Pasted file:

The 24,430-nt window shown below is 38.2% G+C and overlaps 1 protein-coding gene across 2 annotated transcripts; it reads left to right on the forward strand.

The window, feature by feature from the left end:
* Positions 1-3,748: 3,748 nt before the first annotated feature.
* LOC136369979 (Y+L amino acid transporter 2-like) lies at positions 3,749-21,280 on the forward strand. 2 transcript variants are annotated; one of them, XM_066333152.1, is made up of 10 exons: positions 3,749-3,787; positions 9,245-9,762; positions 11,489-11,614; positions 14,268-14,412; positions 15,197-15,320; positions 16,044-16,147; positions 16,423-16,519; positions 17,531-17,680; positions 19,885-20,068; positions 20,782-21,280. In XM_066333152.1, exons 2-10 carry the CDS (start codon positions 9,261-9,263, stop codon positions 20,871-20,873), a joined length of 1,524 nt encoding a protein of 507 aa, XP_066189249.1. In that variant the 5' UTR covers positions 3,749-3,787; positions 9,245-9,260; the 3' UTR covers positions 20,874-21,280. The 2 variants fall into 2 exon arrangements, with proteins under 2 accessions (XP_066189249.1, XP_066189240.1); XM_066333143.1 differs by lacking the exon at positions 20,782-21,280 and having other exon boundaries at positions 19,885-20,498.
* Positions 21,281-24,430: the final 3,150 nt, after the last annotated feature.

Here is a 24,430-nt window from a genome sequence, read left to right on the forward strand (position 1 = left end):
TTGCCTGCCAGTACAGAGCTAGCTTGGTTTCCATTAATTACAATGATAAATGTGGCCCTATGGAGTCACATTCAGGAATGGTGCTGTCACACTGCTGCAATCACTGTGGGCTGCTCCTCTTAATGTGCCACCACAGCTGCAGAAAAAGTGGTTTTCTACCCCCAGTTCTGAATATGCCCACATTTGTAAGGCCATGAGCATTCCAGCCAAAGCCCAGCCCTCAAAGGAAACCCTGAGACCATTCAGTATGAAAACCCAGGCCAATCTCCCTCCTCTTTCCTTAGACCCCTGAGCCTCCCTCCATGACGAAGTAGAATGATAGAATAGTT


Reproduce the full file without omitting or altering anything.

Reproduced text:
The 24,430-nt window shown below is 38.2% G+C and overlaps 1 protein-coding gene across 2 annotated transcripts; it reads left to right on the forward strand.

The window, feature by feature from the left end:
* Positions 1-3,748: 3,748 nt before the first annotated feature.
* LOC136369979 (Y+L amino acid transporter 2-like) lies at positions 3,749-21,280 on the forward strand. 2 transcript variants are annotated; one of them, XM_066333152.1, is made up of 10 exons: positions 3,749-3,787; positions 9,245-9,762; positions 11,489-11,614; positions 14,268-14,412; positions 15,197-15,320; positions 16,044-16,147; positions 16,423-16,519; positions 17,531-17,680; positions 19,885-20,068; positions 20,782-21,280. In XM_066333152.1, exons 2-10 carry the CDS (start codon positions 9,261-9,263, stop codon positions 20,871-20,873), a joined length of 1,524 nt encoding a protein of 507 aa, XP_066189249.1. In that variant the 5' UTR covers positions 3,749-3,787; positions 9,245-9,260; the 3' UTR covers positions 20,874-21,280. The 2 variants fall into 2 exon arrangements, with proteins under 2 accessions (XP_066189249.1, XP_066189240.1); XM_066333143.1 differs by lacking the exon at positions 20,782-21,280 and having other exon boundaries at positions 19,885-20,498.
* Positions 21,281-24,430: the final 3,150 nt, after the last annotated feature.

Here is a 24,430-nt window from a genome sequence, read left to right on the forward strand (position 1 = left end):
TTGCCTGCCAGTACAGAGCTAGCTTGGTTTCCATTAATTACAATGATAAATGTGGCCCTATGGAGTCACATTCAGGAATGGTGCTGTCACACTGCTGCAATCACTGTGGGCTGCTCCTCTTAATGTGCCACCACAGCTGCAGAAAAAGTGGTTTTCTACCCCCAGTTCTGAATATGCCCACATTTGTAAGGCCATGAGCATTCCAGCCAAAGCCCAGCCCTCAAAGGAAACCCTGAGACCATTCAGTATGAAAACCCAGGCCAATCTCCCTCCTCTTTCCTTAGACCCCTGAGCCTCCCTCCATGACGAAGTAGAATGATAGAATAGTT